Identify three different soliloquies in William Shakespeare's play in which Hamlet shows clarity or madness.

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Lori Steinbach eNotes educator| Certified Educator

One of the primary questions in Hamlet, by William Shakespeare, is whether or not Hamlet, is mad or "mad in craft." While he makes several comments about his feigned madness to others, Hamlet only reveals his true thoughts in his soliloquies. 

His first soliloquy occurs during Hamlet's first scene on stage (Act I, scene ii). After we learn that Hamlet is mourning too dramatically to suit the taste of his mother and new stepfather-uncle, Hamlet speaks his first soliloquy; the first thing he says is that he wishes he could die. 

O, that this too too solid flesh would melt
Thaw and resolve itself into a dew!

This could cause us to wonder about Hamlet's sanity--IF he does not express his perfect understanding that God does not sanction suicide and his explanation of why his father's death and mother's remarriage has impacted him so dramatically. Gertrude did not even wait a month after King Hamlet's death before marrying her husband's brother, a man whom Hamlet considers to be inferior to his father in every way.

A little month, or ere those shoes were old
With which she follow'd my poor father's body,
Like Niobe, all tears:--why she, even she--
O, God! a beast, that wants discourse of reason,
Would have mourn'd longer--married with my uncle,
My father's brother, but no more like my father
Than I to Hercules: within a month:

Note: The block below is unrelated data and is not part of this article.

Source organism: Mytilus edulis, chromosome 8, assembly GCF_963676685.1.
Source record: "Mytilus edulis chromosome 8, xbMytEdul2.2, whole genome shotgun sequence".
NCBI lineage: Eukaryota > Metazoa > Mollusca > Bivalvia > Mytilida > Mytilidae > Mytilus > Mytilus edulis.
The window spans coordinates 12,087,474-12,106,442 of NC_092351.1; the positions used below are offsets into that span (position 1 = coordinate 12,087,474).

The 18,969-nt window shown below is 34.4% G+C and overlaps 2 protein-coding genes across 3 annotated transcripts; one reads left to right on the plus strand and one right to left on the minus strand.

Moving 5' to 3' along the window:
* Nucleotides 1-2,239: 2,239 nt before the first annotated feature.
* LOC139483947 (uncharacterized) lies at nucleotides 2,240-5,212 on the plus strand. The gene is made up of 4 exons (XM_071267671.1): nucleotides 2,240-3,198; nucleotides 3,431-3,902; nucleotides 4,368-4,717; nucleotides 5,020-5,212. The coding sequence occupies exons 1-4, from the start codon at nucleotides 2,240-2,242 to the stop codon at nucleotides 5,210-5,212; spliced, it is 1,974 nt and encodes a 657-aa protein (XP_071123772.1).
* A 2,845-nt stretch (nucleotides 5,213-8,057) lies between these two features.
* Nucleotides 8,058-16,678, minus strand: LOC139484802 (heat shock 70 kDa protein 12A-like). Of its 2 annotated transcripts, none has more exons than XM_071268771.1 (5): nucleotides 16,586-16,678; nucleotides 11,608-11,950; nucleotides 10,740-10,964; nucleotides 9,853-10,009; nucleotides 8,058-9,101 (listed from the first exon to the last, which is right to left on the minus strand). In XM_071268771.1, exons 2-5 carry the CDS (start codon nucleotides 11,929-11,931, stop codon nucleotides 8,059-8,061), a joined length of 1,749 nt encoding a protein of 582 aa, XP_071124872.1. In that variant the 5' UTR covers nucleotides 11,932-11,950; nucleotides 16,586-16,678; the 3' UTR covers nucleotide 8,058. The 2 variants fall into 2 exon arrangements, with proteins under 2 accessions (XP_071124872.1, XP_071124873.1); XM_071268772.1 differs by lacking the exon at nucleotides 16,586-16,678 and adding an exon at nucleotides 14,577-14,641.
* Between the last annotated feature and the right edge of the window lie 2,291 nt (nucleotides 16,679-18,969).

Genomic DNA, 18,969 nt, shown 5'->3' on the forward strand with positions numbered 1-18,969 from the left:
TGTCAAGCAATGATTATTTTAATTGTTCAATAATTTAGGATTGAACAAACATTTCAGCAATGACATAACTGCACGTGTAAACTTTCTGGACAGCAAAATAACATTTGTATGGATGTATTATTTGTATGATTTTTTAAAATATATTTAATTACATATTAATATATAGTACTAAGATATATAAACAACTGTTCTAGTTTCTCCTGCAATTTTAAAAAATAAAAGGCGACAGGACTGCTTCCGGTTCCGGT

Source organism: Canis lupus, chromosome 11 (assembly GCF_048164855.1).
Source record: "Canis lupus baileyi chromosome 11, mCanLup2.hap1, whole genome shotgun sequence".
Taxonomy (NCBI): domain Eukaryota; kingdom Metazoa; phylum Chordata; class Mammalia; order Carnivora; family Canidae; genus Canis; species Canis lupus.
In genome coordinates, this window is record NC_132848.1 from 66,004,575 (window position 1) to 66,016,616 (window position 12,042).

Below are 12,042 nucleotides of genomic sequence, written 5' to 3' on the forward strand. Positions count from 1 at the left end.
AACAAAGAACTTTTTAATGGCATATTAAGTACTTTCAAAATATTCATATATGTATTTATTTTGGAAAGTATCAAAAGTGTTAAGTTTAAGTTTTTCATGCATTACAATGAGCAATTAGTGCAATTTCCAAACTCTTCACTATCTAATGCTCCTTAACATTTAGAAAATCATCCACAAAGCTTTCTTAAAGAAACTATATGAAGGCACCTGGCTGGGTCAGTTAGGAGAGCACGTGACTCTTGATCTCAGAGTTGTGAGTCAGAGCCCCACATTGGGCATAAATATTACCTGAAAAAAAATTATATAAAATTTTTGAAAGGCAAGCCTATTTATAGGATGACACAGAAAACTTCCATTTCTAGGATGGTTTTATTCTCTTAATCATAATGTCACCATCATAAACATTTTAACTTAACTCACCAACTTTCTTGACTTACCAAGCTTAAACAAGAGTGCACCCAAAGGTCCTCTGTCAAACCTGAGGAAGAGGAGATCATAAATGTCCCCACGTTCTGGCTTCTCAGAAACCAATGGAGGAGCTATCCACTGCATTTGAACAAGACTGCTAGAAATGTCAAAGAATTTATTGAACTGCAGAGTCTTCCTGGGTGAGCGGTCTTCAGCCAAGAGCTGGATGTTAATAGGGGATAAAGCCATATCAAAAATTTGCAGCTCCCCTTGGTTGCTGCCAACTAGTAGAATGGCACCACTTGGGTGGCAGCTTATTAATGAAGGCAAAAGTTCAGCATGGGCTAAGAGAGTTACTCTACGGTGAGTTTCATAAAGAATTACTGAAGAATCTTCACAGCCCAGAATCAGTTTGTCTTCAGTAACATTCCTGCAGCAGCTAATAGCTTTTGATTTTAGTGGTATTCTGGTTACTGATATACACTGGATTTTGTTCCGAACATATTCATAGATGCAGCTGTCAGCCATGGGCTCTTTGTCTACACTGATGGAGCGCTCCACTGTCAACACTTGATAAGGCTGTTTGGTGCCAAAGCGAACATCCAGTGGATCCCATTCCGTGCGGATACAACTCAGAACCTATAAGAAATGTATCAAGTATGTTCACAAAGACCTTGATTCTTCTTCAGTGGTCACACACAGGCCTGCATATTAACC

In this soliloquy, Hamlet is rational enough to know the consequences of suicide, and his reaction to recent events in his life are significant enough to warrant excessive mourning.

Hamlet's next soliloquy occurs at the end of Act III, after he meets with the players, and one of them delivers a moving speech about a fictional character. When he is alone, Hamlet scolds himself for having much more cause to be passionate than this actor, yet he has failed to act.

What's Hecuba to him, or he to Hecuba,
That he should weep for her? What would he do,
Had he the motive and the cue for passion
That I have?

Hamlet calls himself every kind of a scoundrel in this soliloquy, and it all seems justified, given the promise he made his father's ghost and his own resolve to avenge King Hamlet's murder. 

Yet I,
A dull and muddy-mettled rascal, peak,
Like John-a-dreams, unpregnant of my cause,
And can say nothing; no, not for a king,
Upon whose property and most dear life
A damn'd defeat was made. Am I a coward?

After his self-scolding, Hamlet makes a plan. He has heard that guilty people will sometimes, if they see their deeds reenacted on a stage, confess to their crimes. Perhaps Hamlet is sane here, because he does not want to kill an innocent person (and so far the only one who called Claudius a murderer is a ghost). Perhaps he is beginning to lose perspective on his ability to do what he promised and is now grasping at straws to find a way to justify killing--or not killing--Claudius. In either case, Hamlet seems more rational than mad.

In the very next scene (Act IV, scene i), Hamlet delivers his famous line: "To be, or not to be: that is the question." Again he considers committing suicide but decides against it because no one knows what happens after death. He claims he would rather die than bear his burdens until he thinks about "death / The undiscover'd country from whose bourn / No traveller returns." 

This soliloquy is interrupted by Ophelia's arrival, but his last words are another explanation (excuse) for his failure to act. While he seems melancholy and discouraged here, he still reasons and therefore still seems sane. 

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